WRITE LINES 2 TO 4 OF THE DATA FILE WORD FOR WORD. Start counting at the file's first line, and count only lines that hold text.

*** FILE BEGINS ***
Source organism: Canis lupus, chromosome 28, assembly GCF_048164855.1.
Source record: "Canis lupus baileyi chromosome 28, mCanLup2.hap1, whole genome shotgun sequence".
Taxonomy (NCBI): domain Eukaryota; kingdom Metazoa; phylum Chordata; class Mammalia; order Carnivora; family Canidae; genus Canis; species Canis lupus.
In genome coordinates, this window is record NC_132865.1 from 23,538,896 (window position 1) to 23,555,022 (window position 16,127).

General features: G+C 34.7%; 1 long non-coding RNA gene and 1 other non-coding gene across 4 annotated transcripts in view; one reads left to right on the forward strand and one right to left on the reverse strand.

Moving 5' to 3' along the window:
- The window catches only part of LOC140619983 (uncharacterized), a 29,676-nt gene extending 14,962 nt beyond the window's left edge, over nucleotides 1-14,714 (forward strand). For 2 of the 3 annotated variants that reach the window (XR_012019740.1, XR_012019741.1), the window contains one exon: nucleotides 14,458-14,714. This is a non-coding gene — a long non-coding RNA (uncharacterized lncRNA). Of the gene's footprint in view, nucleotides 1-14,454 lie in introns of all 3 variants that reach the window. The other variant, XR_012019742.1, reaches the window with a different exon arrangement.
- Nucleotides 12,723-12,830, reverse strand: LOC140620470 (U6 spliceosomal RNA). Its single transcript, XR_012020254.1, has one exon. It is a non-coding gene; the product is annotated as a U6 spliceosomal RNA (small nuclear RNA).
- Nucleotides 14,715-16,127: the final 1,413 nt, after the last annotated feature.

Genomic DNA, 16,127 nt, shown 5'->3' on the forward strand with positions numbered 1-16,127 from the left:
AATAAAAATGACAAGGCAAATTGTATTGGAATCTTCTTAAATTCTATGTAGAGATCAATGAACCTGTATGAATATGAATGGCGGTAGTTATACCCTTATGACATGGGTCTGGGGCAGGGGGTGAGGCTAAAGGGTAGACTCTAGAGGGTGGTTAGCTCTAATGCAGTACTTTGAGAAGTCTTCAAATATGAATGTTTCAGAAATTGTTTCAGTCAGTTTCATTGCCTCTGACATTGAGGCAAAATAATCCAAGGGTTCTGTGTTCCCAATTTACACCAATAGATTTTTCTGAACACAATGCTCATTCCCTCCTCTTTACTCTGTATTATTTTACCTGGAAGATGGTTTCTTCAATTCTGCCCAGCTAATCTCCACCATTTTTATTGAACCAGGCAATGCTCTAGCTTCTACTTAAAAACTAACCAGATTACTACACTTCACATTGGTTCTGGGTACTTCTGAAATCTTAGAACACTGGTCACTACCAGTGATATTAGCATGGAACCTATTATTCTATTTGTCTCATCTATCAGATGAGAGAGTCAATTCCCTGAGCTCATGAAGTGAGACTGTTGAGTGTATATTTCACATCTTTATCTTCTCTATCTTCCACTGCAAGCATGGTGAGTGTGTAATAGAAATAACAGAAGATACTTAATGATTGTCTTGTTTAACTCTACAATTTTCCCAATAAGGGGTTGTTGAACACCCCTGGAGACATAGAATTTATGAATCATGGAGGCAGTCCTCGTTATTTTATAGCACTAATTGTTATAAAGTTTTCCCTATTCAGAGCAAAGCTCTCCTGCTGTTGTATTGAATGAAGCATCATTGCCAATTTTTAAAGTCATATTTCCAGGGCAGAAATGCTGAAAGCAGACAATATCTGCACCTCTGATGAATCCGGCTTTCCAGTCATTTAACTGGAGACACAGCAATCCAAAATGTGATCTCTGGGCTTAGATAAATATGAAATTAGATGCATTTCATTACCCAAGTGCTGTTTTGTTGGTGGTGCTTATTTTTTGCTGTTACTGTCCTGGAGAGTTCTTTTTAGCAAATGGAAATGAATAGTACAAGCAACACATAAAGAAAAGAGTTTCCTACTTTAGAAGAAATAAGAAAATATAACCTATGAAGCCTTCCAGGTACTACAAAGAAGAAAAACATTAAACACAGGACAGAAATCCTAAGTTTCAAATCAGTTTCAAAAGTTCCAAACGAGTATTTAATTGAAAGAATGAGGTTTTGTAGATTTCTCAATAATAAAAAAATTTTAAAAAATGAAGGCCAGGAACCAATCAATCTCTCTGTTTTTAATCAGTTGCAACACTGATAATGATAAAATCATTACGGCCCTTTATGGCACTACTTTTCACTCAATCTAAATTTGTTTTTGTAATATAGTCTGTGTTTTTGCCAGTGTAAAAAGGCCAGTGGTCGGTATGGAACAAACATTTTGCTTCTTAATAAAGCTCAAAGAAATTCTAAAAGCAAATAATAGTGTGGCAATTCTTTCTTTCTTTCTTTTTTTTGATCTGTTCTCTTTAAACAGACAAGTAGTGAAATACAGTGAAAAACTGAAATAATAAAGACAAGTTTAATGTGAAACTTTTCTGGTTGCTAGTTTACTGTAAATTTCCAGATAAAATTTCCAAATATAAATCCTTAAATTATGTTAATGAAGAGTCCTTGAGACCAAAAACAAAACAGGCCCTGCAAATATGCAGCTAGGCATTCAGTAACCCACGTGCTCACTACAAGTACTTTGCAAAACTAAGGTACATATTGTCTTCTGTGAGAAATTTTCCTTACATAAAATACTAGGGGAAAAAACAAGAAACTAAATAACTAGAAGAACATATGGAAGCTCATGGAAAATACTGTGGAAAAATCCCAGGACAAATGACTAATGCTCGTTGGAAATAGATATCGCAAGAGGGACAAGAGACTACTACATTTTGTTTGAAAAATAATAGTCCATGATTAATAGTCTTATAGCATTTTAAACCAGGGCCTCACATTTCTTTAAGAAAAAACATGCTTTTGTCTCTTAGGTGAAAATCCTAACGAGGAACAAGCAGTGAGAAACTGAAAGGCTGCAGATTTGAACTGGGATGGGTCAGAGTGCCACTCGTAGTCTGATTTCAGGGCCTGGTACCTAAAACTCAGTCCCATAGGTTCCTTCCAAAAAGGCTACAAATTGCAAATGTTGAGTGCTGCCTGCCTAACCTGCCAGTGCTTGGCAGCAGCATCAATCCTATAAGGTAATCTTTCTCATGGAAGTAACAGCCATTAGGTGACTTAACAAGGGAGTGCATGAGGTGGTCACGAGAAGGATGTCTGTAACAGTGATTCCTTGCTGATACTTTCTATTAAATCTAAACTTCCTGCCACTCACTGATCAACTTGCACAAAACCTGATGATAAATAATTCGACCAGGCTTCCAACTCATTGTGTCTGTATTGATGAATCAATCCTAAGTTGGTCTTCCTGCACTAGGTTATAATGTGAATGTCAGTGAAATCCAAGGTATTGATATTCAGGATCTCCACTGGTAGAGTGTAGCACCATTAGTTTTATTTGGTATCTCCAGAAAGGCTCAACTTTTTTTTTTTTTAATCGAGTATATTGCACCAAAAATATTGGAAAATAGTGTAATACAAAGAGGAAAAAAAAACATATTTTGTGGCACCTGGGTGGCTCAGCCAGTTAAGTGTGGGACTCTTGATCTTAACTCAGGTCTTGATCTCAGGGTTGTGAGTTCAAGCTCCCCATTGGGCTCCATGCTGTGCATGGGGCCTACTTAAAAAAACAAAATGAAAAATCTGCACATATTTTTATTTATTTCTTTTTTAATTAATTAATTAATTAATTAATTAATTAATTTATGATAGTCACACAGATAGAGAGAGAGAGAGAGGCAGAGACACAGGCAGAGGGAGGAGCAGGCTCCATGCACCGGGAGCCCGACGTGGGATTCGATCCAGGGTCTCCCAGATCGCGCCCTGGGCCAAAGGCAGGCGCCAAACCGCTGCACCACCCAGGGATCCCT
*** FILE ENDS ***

Source record: "Canis lupus baileyi chromosome 28, mCanLup2.hap1, whole genome shotgun sequence".
Taxonomy (NCBI): domain Eukaryota; kingdom Metazoa; phylum Chordata; class Mammalia; order Carnivora; family Canidae; genus Canis; species Canis lupus.
In genome coordinates, this window is record NC_132865.1 from 23,538,896 (window position 1) to 23,555,022 (window position 16,127).